This article is the third of a series around SST - Serverless Stack. I will try to let you discover some amazing aspects of this particular solution in the serverless world. You can find the first article here (introduction) and the second one here (some constructs presentation).
Firebase is a fantastic tool. It allows you to build mobile or web applications without having to manage a backend by yourself. But somehow, this comes with some drawbacks. In this article I will explain you why you may want to switch, and a practical guide to switch.
In a concrete example I will migrate a React application that is relying on both Firebase and a Serverless Framework backend to a single stack (with Serverless Stack)
Short Presentation of Each Solutions
- Firebase is a product backed by Google. It allow you to create mobile and web applications based on a set of Firebase components. It contains an authentication layer, a database (FireStore), a storage component to save files, and a hosting solution to ship your application. It’s also possible to rely on Cloud Function to run code in backend functions.
- Serverless Framework is a solution to host your backend components in a dedicated cloud provider without having to manage servers. For exemple on AWS it will allow your to manage Lambda functions easily.
- Serverless Stack is a new solution that can do what Serverless Framework offer. But it offer also to handle the hosting of your web application, and provide a better developer experience in my opinion. I have already written a couple of article on the subject: here for an introduction and here for some constructs presentation.
Why You May Want to Migrate?
I was running my system to manage Montreal library cards since a few year based on Firebase. Because I was using the free version of Firebase, I wasn’t able to use Cloud Functions. But to query Montreal library system, it was needed to run some functions somewhere. Back in the days, I have selected Serverless Framework to operate this backend API on my own AWS account. But it was not ideal, because I was dealing with too much stacks. Focusing on Firebase, here is a list of items that can limit you:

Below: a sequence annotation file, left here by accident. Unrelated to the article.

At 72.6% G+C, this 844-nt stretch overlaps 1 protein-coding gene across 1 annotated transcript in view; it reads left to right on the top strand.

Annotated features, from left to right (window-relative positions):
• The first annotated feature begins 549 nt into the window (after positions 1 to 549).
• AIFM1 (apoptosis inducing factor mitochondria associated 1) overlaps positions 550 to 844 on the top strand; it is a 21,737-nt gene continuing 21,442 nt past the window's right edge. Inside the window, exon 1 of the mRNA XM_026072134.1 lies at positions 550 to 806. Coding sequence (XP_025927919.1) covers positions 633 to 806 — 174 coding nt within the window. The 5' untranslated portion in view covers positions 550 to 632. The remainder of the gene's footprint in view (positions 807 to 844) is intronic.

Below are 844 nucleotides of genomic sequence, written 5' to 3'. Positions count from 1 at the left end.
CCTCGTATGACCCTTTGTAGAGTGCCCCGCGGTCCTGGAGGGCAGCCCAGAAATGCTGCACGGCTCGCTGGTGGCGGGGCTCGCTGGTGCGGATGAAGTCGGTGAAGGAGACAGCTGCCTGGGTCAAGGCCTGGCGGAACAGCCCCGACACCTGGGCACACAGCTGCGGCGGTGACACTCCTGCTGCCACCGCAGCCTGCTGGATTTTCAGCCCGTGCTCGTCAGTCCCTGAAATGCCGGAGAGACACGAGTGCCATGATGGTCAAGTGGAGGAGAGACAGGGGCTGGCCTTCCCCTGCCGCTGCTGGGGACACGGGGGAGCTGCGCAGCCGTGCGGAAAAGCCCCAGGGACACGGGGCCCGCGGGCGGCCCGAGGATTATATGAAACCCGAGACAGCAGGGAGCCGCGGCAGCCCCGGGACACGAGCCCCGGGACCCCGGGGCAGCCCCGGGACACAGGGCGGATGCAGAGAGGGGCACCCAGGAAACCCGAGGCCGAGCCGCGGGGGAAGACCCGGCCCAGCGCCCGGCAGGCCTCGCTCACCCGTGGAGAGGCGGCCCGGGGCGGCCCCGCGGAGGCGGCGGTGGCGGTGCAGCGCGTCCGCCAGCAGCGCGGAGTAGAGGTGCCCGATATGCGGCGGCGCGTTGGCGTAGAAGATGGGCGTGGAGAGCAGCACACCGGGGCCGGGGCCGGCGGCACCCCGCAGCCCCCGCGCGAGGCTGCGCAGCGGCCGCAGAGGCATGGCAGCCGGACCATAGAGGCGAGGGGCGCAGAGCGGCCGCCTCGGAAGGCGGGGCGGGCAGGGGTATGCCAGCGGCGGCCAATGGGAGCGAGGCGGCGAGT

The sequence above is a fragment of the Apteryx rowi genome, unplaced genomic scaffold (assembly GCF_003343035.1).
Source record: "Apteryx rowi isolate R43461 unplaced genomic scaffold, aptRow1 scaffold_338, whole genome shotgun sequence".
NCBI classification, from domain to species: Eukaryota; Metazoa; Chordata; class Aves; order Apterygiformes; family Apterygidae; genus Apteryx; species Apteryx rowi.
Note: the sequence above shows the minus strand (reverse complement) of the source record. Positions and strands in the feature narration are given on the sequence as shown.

- Firebase is offering a limited set of functionalities: the integrated solutions is providing a really nice set of features for common web application (authentication, storage, database...). But it’s not easily extensible. When you use directly AWS, you can use any service provided by the cloud provider. Think about Machine Learning service, Queue systems, Container workload...
- Pricing model is not cheap: when you leave the no-cost plan (Spark), Firebase can be quite expensive, depending on your usage. For reference this classic article 30k bill on Firebase is a good reference! The backend-as-a-service model can lead to such issues if not well optimized. AWS is not cheap either, but you will pay only what you are using and you have more options to build your product (does the frontend is running query on the database directly or via a backend API?)
- Developer experience can be limited: local development is a must for serverless application : it reduces the feedback time it take you to test each feature. Firebase offer you a local emulator suite to provide you a local environment. It will allow you to test quickly the cloud function built, without waiting them to be shipped. But it’s only an emulation, not real cloud function running on your cloud provider. On the opposite, Serverless Stack is providing you a live lambda development environment that is relying on AWS services, not emulation.
Running the Migration in 6 Steps!
Step 1: Init your Serverless Stack application
Following the quick-start:
# Create a new SST app
npx create-serverless-stack@latest my-sst-app
Take some time to explore the organisation of the folder.
stacks/ contains your infrastructure setup,
src/ will contains your Lambda function code.
Step 2: Migrate from Serverless Framework to the new application
In my specific case, I was migrating functions from Serverless Framework. The guys from SST have a decent documentation for this classic case: **Migrating From Serverless Framework.